John Kerry, back at work in the Senate this week for the first time since Nov. 2, has $45 million yet unspent from his run for the presidency and suggested he may spend it on another race for the White House.
His own Democratic Party might balk at the prospect, but here is what even those who opposed him in 2004 should be grateful for — the fact that he worked so incredibly hard to give America an alternative this time around to the incumbent president.
The gratitude need not be based on his particular positions or be an endorsement of his biography, his character, his tactics, his voting record in the Senate or his motives for seeking the office. It should be based on the fact that our democratic system is absolutely dependent on accomplished, credible politicians subjecting themselves to exhausting, sometimes humiliating, potentially disappointing campaigns.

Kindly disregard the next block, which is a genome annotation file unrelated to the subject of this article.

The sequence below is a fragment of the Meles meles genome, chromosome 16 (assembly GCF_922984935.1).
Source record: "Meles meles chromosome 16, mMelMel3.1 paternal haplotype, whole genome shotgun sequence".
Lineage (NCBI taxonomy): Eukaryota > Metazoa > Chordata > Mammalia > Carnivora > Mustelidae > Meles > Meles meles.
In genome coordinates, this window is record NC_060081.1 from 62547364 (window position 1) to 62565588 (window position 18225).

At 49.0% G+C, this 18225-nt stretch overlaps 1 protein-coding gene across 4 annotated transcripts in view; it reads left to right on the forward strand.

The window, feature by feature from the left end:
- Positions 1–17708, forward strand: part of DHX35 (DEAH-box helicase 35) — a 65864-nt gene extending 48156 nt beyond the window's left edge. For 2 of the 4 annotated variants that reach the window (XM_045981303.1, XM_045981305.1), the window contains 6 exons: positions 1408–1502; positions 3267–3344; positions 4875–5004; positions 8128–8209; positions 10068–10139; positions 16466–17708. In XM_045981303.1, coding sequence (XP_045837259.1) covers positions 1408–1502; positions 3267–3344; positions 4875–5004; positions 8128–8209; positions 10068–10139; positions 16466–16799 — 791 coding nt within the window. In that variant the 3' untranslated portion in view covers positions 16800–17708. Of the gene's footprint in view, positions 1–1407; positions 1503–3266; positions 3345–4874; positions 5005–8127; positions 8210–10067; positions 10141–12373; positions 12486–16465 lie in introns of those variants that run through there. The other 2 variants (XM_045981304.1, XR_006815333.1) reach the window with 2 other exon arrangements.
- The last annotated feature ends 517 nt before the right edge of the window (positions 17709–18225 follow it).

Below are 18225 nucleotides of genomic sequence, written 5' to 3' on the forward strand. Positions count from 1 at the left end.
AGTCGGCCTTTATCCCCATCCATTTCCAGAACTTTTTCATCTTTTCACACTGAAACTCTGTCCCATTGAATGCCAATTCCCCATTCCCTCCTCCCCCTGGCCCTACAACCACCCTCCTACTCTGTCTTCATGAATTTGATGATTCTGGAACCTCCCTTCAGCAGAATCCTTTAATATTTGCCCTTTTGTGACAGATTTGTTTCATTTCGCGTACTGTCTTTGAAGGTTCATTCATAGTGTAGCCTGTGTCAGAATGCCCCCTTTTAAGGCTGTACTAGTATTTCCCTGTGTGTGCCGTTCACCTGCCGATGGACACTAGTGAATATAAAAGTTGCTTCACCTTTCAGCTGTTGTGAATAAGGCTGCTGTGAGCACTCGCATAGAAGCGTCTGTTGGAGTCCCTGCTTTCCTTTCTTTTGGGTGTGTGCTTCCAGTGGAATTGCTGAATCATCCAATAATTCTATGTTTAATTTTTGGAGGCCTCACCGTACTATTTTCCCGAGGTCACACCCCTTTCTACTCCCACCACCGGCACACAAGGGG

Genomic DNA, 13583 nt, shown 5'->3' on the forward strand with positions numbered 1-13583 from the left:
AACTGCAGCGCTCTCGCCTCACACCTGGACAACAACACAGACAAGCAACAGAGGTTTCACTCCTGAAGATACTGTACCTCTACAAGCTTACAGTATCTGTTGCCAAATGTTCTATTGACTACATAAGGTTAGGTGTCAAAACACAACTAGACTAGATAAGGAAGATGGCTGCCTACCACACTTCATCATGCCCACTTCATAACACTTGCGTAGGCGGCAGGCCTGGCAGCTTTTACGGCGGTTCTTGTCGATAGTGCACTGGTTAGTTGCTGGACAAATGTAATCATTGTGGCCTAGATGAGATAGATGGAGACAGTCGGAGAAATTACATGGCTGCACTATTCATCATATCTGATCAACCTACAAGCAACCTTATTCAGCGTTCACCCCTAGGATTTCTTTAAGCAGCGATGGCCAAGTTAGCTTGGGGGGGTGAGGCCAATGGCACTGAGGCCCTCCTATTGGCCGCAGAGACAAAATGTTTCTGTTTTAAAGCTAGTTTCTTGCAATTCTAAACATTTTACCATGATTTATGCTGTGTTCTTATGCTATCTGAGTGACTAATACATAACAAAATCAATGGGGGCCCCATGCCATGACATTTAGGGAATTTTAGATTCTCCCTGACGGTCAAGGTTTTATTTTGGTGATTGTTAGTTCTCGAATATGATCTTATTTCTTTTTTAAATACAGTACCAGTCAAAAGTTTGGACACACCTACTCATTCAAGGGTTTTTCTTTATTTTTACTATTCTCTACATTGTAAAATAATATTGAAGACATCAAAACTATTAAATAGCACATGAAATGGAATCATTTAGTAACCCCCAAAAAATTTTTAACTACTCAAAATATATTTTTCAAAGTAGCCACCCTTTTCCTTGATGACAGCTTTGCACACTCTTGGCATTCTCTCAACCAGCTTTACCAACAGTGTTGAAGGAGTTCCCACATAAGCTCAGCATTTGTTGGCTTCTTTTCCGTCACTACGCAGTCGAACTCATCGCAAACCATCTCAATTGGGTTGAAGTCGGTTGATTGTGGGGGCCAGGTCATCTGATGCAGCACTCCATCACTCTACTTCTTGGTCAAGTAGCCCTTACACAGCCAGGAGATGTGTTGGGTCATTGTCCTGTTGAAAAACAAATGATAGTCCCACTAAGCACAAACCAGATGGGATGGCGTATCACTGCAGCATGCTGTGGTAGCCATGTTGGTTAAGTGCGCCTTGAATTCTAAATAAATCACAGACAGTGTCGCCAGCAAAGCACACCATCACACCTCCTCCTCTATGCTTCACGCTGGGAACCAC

Those who have covered campaigns at virtually any level know how tough they can be — there are always the critics having at you, no matter what you say or where you stand; there is the need to be sharp every minute despite too little sleep and too much go, go, go; there is the possibility of being rejected by voters when all is said and done, even though you struggled to the point of having your heart almost burst.
Like him or not, Kerry is a pro. He is smart and no quitter. He gave everything he had. The possibility that he could still be president someday appears now to be somewhere between slim and none, but for the past two years, he fought the good fight and earned a place in the history books.
He should also have earned respect from those recognizing that our system would be in danger if such strong individuals were to desert the field.